Anna Maria in Bethlehem

The gospel is Good News for the poor and suppressed – this is the message of a painting that shows deceased converts from different nations gathering around the risen Christ. Among them is Anna Maria, born as the daughter of an enslaved plantation worker in the West Indies and baptised on December 29th, 1737 in St. Thomas/Virgin Islands. She holds her nephew Michael in her lap who died at the age of one. The palm leaf in her hand alludes to the Book of Revelation. The original was painted by the most important artist of the Brethren’s Congregation, J.V. Haidt, in 1747, for a synod in Herrnhaag and today hangs in the small church hall in Zeist. One of the nine other known copies is on display in the church hall of Herrnhut. Because Haidt himself moved to America in 1754 another copy can be found in Bethlehem in Pennsylvania.

Merry Christmas!



Candle tray

It was on Christmas Eve in the year 1748 when servants for the first time handed burning candles to each guest as a symbol for the advent of Christ. A painting that captures the moment is part of the collection of the Herrnhut archives.
The community in Berlin-Rixdorf revives this tradition and joins on the first sunday of advent to prepare the lights for Christmas Eve. Small white candles are wrapped in coloured paper. In the beginning the candles were wrapped in red paper symbolising the blood of Christ and this is still the case in Herrnhut, but in Rixdorf the colours used are green, gold and white.
On Christmas Eve during the love-feast for the children two sisters bring a tray with the burning candles and distribute them among the children. To bring this candle back home after mass while it is still burning is a huge challenge – and one that probably no child has ever mastered.



Herrnhuter Hearts

Die Herzen schmecken nicht nur, wieder einmal symbolhaft sind sie halb weiß bepinselt für die Reinheit, halb rot für das Blut Christi.

250 g butter
1 egg yolk (of a medium egg)
120 g sugar
100 g peeled ang ground almonds
280 g wheat flour (plus flour for rolling out the dough)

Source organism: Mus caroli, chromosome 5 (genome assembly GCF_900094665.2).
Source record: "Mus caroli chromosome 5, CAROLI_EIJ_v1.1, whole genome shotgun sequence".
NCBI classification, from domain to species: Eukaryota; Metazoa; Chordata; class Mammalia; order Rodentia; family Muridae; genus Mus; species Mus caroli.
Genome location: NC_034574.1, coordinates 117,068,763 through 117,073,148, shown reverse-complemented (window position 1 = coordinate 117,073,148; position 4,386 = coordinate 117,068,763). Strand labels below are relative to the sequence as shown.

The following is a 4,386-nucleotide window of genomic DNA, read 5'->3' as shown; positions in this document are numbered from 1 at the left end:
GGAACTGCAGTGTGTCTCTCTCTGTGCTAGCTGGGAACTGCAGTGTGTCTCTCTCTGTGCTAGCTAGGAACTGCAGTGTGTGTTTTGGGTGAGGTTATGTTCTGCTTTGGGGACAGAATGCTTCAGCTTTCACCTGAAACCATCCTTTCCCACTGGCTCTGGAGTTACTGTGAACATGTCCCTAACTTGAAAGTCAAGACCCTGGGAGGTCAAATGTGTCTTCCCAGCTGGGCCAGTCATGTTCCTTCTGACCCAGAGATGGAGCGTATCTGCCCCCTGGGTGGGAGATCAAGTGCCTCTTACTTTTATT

Filling and Decoration
220 g raspberry jam
100 g icing sugar
1 lemon (juice)
50 split or whole peeled almonds

cling film
heart-shaped cookie cutter
backing paper
backing tray

1. For the shortcrust mix butter, a pinch of salt, egg yolk and sugar. Add almonds and flour and knead quickly into a dough. Shape the dough into the form of a flat brick, wrap it in cling film and cool it for at least one hour.
2. Preheat the oven (190 °C/180°C fan/2-3 gas). Briefly knead the dough, roll it out on a floured worktop (3 mm thick) and cut out hearts (5 cm). Place the cookies on the baking tray covered with baking paper. Knead and roll out the leftovers, adding as little four as possible, until the dough is used up. You may have to cool the dought again between turns.
3. Bake the cookies, one tray at a time, in the preheated oven for 8 -10 minutes until they are light brown.
4. For the filling pass the jam through a sieve, keep aside two tea spoons of jam for decoration. Cover the back side of half the hearts with jam, put together one heart with jam and one without and press them together carefully.
5. For the decoration mix the icing sugar with 3-4 table spoons of lemon juice; mix into a smooth, thick icing. Cover one half of a heart; add the raspberry jam to the rest of the icing and cover the other half of the heart. Put an almond onto the icing while still wet. Allow the cookies to dry overnight. Store them in an air-tight container.




Herrnhut inside Berlin

Until today direct descendants of those emigrants who had to leave Bohemia in 1737 due to their protestant faith live in the Bohemian village that is part of the Berlin district of Neukölln. On a pedestal in this district is a statue of Friedrich Wilhelm I., the Prussian king who in 1737 granted asylum in Rixdorf to 350 people from Bohemia. For a long time some of the narrow lanes bore Chech names and the mala ulicka was only renamed Church Lane (Kirchgasse) in 1909. Other Bohemian settlements of the time in Prussia included the southern part of Friedrichstadt in Berlin and Nowares near Potsdam. The commitment of the refugees in Rixdorf to the principles of the Unitas Fratrum is reflected by the existence of a prayer hall similar to that in Herrnhut and a Bohemian graveyard with the characteristic flat memorial slabs at Kirchhofstraße (Churchyard Street). Until today the members of the community practice their religion and the gable of the old school house that is part of the Museum of the Bohemian Village in Kirchgasse 9 (9, Church Lane) shows the Hussite chalice.



It is not our custom to bargain

On March 21st 1827, the company Dürninger & Co for the first time ordered “10 000 cigars – as profitable as possible” from the company of Gildermeister & Gluer in Havanna. Imported cigars were hitherto unknown in Germany. As Dürninger since 1907 catered for the king of Saxony their cigar department in 1913 received the title “purveyor to the court”.
In 1747 Zinzendorf had brought Abraham Dürninger to Herrnhut, a merchant from Strassbourg who took over the highly indebted shop and developed it into one of the largest trading houses in Europe. His textile production made him the largest exporters of canvas in Upper Lusatia and one of the leading Saxonian business men of the 18th century.
Abraham Dürninger was held in high regard for his efficiency, integrity and modesty; he also was the first merchant in Germany to sell his goods at fixed rates. Due to this unusual work ethic he became what might be called the inventor of fair trade.



Lifelong learning